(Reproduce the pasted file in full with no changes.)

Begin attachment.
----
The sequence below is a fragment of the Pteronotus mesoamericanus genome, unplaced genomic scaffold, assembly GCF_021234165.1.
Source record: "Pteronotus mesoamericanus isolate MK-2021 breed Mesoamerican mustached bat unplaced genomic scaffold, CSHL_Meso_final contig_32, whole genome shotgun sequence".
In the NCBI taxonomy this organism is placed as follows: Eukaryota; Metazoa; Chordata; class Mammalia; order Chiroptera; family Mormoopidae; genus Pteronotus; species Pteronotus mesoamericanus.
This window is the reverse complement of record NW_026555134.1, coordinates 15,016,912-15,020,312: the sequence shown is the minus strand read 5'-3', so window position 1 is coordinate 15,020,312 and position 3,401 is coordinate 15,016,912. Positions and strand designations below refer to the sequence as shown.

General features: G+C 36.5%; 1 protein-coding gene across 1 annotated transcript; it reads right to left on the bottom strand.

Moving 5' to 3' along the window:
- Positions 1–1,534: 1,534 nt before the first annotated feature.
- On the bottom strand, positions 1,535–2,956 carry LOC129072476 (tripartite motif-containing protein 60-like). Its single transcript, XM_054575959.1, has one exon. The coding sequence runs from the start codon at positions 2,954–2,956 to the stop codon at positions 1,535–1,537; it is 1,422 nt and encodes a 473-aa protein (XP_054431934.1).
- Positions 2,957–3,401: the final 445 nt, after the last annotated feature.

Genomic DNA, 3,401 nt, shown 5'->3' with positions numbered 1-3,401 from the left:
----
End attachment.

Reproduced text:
The sequence below is a fragment of the Pteronotus mesoamericanus genome, unplaced genomic scaffold, assembly GCF_021234165.1.
Source record: "Pteronotus mesoamericanus isolate MK-2021 breed Mesoamerican mustached bat unplaced genomic scaffold, CSHL_Meso_final contig_32, whole genome shotgun sequence".
In the NCBI taxonomy this organism is placed as follows: Eukaryota; Metazoa; Chordata; class Mammalia; order Chiroptera; family Mormoopidae; genus Pteronotus; species Pteronotus mesoamericanus.
This window is the reverse complement of record NW_026555134.1, coordinates 15,016,912-15,020,312: the sequence shown is the minus strand read 5'-3', so window position 1 is coordinate 15,020,312 and position 3,401 is coordinate 15,016,912. Positions and strand designations below refer to the sequence as shown.

General features: G+C 36.5%; 1 protein-coding gene across 1 annotated transcript; it reads right to left on the bottom strand.

Moving 5' to 3' along the window:
- Positions 1–1,534: 1,534 nt before the first annotated feature.
- On the bottom strand, positions 1,535–2,956 carry LOC129072476 (tripartite motif-containing protein 60-like). Its single transcript, XM_054575959.1, has one exon. The coding sequence runs from the start codon at positions 2,954–2,956 to the stop codon at positions 1,535–1,537; it is 1,422 nt and encodes a 473-aa protein (XP_054431934.1).
- Positions 2,957–3,401: the final 445 nt, after the last annotated feature.

Genomic DNA, 3,401 nt, shown 5'->3' with positions numbered 1-3,401 from the left: